In this blog post, we’re discussing the educational value of ZenART VR and the power of Virtual Reality as a teaching tool.
Since the very beginning of ZenART VR, we knew we were onto something special. The amazing team we had just gathered had the tech, experience, and expertise to take any world landmark and turn it into a living and breathing virtual space that could be explored from anywhere in the world.
With high graphical fidelity and the freedom of player agency we knew we could design engaging and narrative-rich adventures for our players, but we also felt we bear the responsibility to make them believable and true-to-life, not just in terms of visuals, but in terms of authenticity on all levels. That meant that we can use our powerful software not just as a source of entertainment, but a powerful educational platform as well. That’s why proper research and careful presentation of the information within the ZenART VR experiences is a guiding principle of our design team.
You might have seen the “Historical guide” label on our website displayed in the list of our locations’ features. That’s because all our experiences include some sort of a guide to help you on your path to exploration and knowledge.
Designing the Tales of the Rocks, we set for ourselves a very well defined set of borders. Namely, we chose to go for maximal authenticity in every aspect of the location. This meant that we need to consider the geography, vegetation, weather and the very history of the real Belogradchik rocks while creating a virtual copy of them. This was a two-edged sword. On the one hand, it somewhat limited our options in terms of game design. As much as we would have loved to include a zombie horde defense minigame inside the Rocks (something we often joke about in the office), it wouldn’t be true to the real place, which, oddly enough, contains zero zombies.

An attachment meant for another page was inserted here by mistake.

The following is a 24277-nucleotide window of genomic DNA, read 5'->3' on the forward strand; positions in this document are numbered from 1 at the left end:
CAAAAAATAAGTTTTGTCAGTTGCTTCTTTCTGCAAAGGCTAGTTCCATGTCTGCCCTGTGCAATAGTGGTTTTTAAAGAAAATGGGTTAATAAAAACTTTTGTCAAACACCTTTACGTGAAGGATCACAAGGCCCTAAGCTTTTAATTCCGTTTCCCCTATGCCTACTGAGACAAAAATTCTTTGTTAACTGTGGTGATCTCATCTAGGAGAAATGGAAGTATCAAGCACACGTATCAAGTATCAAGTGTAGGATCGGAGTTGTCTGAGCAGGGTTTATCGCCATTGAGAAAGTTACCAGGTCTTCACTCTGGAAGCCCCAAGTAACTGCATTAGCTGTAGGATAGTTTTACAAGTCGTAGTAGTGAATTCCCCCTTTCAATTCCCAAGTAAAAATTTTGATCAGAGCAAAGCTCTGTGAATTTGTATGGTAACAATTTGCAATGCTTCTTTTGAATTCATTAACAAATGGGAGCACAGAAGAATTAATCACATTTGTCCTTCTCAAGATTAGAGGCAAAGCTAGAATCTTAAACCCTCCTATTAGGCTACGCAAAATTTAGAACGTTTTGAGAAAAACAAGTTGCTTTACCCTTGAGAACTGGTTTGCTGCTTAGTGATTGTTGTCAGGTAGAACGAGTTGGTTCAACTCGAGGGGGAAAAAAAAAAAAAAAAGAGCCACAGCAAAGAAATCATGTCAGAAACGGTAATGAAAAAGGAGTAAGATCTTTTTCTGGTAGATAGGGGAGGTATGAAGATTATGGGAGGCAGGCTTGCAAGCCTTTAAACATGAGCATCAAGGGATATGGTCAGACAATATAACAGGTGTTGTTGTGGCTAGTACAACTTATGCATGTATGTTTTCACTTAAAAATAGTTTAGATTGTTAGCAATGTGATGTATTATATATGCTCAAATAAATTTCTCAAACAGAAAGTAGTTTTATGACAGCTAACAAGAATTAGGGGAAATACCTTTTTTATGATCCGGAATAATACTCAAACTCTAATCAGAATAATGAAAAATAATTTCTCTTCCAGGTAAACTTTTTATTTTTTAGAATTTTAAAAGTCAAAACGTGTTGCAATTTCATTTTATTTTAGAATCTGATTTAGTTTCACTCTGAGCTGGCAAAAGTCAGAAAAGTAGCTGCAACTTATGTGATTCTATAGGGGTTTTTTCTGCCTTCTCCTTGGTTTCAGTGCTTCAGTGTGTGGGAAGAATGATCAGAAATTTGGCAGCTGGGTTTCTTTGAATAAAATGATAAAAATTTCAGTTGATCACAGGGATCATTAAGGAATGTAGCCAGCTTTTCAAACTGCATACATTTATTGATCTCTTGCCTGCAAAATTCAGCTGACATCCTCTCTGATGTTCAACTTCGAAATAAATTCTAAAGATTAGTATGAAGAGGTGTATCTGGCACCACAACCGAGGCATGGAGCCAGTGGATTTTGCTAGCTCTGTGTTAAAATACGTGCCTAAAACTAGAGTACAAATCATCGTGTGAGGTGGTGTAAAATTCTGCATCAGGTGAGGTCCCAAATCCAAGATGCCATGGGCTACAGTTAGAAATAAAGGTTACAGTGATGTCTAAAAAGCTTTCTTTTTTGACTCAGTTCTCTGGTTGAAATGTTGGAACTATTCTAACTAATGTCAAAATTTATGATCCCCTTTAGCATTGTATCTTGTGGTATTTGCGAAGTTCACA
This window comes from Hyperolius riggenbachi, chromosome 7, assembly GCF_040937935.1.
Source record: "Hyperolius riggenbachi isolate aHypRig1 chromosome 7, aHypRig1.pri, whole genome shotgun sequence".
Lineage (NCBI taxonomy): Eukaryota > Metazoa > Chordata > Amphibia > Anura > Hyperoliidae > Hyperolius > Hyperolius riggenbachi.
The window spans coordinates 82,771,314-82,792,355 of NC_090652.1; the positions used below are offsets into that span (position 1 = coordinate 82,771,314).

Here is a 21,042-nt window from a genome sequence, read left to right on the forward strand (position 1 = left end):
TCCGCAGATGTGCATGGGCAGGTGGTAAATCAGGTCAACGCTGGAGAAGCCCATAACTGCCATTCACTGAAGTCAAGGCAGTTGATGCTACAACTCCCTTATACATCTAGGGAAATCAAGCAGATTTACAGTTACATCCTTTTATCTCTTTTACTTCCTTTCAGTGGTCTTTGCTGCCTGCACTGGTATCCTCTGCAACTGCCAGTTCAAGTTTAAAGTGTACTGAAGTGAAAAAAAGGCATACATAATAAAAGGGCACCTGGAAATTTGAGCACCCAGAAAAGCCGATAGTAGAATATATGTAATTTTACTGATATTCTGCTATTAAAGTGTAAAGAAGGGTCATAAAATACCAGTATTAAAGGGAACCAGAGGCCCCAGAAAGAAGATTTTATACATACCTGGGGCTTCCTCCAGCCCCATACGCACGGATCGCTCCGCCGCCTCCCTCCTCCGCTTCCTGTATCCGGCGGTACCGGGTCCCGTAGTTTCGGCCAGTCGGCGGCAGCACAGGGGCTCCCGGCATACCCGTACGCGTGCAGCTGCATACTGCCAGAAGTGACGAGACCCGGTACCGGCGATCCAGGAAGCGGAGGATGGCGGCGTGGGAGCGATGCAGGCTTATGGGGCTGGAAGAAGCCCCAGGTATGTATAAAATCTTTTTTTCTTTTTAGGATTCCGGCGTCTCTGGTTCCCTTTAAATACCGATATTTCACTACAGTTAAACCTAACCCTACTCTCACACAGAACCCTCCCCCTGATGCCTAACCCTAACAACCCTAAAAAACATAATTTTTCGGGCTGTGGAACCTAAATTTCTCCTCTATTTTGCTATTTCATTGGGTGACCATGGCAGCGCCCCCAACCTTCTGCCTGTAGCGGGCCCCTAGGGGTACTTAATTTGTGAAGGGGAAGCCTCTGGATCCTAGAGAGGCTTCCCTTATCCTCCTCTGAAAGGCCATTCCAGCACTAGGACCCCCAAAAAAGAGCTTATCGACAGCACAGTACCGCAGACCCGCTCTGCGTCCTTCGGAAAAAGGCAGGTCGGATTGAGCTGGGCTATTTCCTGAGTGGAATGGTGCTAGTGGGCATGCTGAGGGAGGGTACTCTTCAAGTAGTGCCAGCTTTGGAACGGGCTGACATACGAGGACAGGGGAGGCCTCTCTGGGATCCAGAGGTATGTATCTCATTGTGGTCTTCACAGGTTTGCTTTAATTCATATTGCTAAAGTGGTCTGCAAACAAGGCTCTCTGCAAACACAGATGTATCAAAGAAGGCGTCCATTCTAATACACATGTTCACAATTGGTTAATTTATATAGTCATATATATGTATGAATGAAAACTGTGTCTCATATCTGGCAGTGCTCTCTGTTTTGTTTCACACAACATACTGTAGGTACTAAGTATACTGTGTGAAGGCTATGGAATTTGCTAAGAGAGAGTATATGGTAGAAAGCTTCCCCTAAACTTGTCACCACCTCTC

On the other hand, this limitation naturally presented to us paths that are equally cool that we wouldn’t have thought of normally. Digging deep in the history and folklore of Belogradchik, we found amazing little-known legends and historical events that are as engaging as any Hollywood movie or AAA game. That’s why we curated a few cool ones to include inside the location. Players can now sit by a warm campfire and learn about the fascinating tales of roman rulers, ancient shamans and local heroes who fought for their country and families.
What about the other side of the coin, our mythological and fantasy-style locations? Well, not being based solely on real-world sites does not mean they are devoid of educational value. On the contrary.
Myths and legends are fundamentally based on the life, struggles, values, and history of the society that created them. They give us valuable insight as to how these peoples lived, worked, fought, and looked on the world. And mythology is an important subject to be educated on – there’s a good reason it is taught in schools all over the world.
With Olympus: Home of the Gods we took a deep dive within the Ancient Greek mythology and read numerous sources to pull the most reliable and historically accurate information from. As with any mythology, this oral tradition contains as many deviations and alternate versions as there are people passing them on, but we did our due diligence and were critical with the curation of information.
Then, our game design team spent countless hours thinking of engaging ways to present the volume of information we had collected. After all, we’re not making a written encyclopedia on Greek myth, but a fun, engaging and most of all, interactive experience.
This is where one of our best advantages lies. Not only is our version of Olympus interactive, but also presented in all-encompassing Virtual Reality. You are not a student reading about the gods, you are there, talking to them directly and wielding their power. What’s more engaging than that?
It is commonly accepted that the education system currently in place of almost all schools across the globe is dated and inefficient. It rewards passive learning, memorizing of data with questionable long-term value and reading and listening only. There are many modern studies proving the better effectiveness of another method – active learning. By not only consuming but engaging and doing things, information is absorbed much more easily and leaves long-term memories – not just of the facts, but also of the personal experience.
We can’t think of a better way to encourage active learning, than with VR. That’s why we take our educational value seriously and make it a point to include something in every ZenART VR location that could serve as a learning tool. Who knows, maybe one day we will end up making the zombie minigame. But even so, it will be a well-researched one!